Further, the senator said he wants to push for a legislative change to court procedural rules that allow defense attorneys to “trash the victim (of a crime) just for the hell of it” while court decisions restrict remarks a prosecutor can make about a defendant.

McNally, who will turn 70 next month and chairs the Senate Finance Committee, had until last week voiced indecision about seeking a new term. He has served as a legislator since 1979 — first in the House and then in the Senate, where he is third in seniority. The state’s senior senator, Democrat Douglas Henry of Nashville, has announced he will not seek re-election next year and Senate Minority Leader Jim Kyle of Memphis, second in seniority, has said he might seek election as a judge instead of a new Senate term.

McNally: State shouldn’t pay The Med’s old bills for prisoner care

Senate Finance Committee Chairman Randy McNally says bills submitted to the state by the Regional Medical Center at Memphis for care of prison inmates are outrageous and the state shoudn’t pay them, according to WTVF-TV. The Med has submitted bills up to six years old, for as much as a million dollars and charging rates much higher than other facilities.

“Six years old and they can’t explain why they’re that old. I don’t think we should pay them,” McNally said.

He questioned why the hospital is consistently submitting late bills for emergency inmate care that are higher than any other county.

“It’s either incompetence or fraud — and there’s no way for us to determine, at least right now, what is behind it,” McNally said.

The Med, as it’s commonly called, claimed that it keeps finding records of inmates it treated years earlier but never submitted a bill.

For the past three years, the hospital has sent dozens of bills to a collections attorney who then sues the state.

This year, the state received a $1.4 million tab for treating 18 inmates from as far back as 2009.

The chief financial officer for the Department of Correction, Wes Landers, said those large bills are damaging the department’s budget.

“What I can’t plan for is when the service is provided in 2009, and I don’t get a bill until 2013,” Landers said.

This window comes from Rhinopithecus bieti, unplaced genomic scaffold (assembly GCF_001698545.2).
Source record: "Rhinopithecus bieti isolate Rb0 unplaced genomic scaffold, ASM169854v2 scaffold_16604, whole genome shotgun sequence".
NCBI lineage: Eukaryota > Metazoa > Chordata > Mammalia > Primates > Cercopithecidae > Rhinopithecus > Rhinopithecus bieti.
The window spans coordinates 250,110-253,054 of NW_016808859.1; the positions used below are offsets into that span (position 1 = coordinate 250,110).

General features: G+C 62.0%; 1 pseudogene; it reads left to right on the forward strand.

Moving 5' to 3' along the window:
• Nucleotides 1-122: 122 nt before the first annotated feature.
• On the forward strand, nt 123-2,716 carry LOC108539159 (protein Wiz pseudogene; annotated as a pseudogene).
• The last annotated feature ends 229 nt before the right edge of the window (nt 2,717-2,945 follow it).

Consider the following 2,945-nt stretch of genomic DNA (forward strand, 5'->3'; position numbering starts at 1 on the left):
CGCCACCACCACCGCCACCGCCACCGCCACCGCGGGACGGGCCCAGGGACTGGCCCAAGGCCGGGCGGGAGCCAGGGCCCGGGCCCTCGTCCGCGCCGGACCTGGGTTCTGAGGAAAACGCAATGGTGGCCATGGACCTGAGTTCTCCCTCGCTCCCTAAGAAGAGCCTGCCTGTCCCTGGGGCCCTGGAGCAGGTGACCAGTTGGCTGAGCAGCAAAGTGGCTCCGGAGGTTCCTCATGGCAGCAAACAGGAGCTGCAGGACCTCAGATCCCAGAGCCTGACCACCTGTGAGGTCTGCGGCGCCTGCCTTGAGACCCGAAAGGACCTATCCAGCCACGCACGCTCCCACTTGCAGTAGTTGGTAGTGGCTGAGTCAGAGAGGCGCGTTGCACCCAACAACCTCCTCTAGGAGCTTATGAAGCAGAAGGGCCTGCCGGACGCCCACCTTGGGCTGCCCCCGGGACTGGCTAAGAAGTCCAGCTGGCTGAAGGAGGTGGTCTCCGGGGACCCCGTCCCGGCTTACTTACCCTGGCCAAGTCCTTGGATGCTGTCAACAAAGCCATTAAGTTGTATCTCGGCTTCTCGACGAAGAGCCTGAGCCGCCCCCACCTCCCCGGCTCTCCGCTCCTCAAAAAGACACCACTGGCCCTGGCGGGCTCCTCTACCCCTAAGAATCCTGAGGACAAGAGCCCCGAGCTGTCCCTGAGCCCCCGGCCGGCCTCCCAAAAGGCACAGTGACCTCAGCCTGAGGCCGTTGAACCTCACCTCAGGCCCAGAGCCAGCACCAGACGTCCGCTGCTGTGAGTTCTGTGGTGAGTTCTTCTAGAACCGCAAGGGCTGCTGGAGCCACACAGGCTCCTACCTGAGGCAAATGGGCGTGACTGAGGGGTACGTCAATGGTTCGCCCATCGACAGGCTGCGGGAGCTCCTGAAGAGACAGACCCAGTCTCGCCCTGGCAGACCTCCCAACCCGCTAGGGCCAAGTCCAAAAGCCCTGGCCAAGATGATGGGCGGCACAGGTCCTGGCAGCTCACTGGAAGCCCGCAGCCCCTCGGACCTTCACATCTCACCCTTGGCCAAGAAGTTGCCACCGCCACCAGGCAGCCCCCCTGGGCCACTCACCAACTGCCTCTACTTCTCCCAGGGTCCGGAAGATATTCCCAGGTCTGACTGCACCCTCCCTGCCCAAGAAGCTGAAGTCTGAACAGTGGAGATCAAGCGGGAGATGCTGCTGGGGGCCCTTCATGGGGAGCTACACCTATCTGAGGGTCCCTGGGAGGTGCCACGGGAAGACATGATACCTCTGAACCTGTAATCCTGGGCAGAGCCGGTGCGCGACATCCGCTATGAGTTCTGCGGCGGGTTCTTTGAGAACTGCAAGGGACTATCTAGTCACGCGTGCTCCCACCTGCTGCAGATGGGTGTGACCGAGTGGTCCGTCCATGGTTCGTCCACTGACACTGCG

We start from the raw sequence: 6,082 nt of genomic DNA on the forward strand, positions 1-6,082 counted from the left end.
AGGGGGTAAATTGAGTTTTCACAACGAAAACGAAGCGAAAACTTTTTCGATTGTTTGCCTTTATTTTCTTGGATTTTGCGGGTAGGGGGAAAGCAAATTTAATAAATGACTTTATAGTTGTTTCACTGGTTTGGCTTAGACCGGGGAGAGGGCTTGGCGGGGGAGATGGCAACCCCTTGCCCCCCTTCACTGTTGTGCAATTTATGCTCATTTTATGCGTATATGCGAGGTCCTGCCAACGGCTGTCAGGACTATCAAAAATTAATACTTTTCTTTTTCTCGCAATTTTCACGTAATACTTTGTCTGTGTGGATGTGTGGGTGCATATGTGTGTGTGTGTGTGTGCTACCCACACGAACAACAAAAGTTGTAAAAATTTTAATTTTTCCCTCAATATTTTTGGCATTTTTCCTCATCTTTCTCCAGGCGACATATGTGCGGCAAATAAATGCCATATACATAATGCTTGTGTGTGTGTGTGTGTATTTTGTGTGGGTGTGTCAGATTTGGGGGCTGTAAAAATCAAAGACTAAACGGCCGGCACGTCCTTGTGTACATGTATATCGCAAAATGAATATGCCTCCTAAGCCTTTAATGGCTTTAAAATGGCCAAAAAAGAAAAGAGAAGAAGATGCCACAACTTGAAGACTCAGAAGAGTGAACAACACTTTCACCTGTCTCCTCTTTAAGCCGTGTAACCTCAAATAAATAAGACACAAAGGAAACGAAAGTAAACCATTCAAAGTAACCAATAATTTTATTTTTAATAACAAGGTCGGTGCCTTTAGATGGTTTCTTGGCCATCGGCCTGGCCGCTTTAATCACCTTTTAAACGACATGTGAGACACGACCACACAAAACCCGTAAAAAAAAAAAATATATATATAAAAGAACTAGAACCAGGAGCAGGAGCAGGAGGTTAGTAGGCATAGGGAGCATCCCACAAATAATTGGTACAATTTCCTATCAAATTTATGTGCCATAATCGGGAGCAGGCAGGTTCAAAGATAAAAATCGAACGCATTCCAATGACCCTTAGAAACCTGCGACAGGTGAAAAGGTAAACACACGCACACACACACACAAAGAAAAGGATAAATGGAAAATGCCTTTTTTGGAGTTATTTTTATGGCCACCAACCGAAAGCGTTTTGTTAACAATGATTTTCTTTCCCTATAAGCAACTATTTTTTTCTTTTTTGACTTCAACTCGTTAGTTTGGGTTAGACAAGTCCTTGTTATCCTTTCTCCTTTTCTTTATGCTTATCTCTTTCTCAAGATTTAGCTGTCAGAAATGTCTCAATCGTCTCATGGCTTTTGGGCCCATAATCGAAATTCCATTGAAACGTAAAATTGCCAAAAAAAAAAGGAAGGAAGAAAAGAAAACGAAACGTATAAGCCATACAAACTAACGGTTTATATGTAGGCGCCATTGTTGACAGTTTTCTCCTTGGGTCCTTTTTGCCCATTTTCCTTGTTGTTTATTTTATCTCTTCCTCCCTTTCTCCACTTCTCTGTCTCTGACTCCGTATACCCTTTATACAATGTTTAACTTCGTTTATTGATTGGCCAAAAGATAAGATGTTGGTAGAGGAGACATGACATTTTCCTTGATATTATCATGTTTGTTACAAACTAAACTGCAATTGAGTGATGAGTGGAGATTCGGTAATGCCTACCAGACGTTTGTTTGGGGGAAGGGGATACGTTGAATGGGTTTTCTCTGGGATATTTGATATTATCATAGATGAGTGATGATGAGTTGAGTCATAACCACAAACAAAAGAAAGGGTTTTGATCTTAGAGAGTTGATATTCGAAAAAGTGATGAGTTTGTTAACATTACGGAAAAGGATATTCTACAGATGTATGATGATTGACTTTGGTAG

…But the department is most concerned that the hospital routinely charges the state much more than TennCare or Medicare would pay.

“What’s a fair amount?” Landers asked. “Don’t bill us 100 percent or 103 percent of the cost just because it’s the state of Tennessee paying for it.”

The largest single bill the state received this year was for over $1 million for one inmate treated in 2009.

Among the itemized charges, $3000 dollars for an anti-fungal drug. The charge is at least five times higher than the Medicare payment limit for that same drug.

Legislators propose drug testing for judges

News release from Senate Republican Caucus:
NASHVILLE, Tenn. — State Senator Randy McNally (R-Oak Ridge) and Representative Ryan Haynes (R-Knoxville) said today they will introduce legislation which calls for drug testing all Tennessee judges. McNally made the announcement after meeting yesterday with Knox County Prosecutor Leland Price and the families of Channon Christian and Chris Newsom. Christian and Newsom were raped, tortured and murdered by Lemaricus Davidson, Letalvis Cobbins, George Thomas and Vanessa Coleman seven years ago.

“For a family to have to go through one trial where it involves the torturous murder of their loved one is far too painful for anyone to endure,” said Senator McNally. “But, to have to go through two trials is inconceivable and inexcusable. This legislation addresses this so that no one will have to endure this kind of lengthy and excruciatingly painful court process again due to drug abuse by a judge.”

The families of Newsome and Christian had to endure two painful trials as a result of the misconduct of Judge Richard Baumgartner, who pleaded guilty to illegally taking narcotics during the first trial of the convicted murderers in which he presided. As a result of Baumgartner’s plea, the four defendants who had previously been found guilty, were retried and convicted again.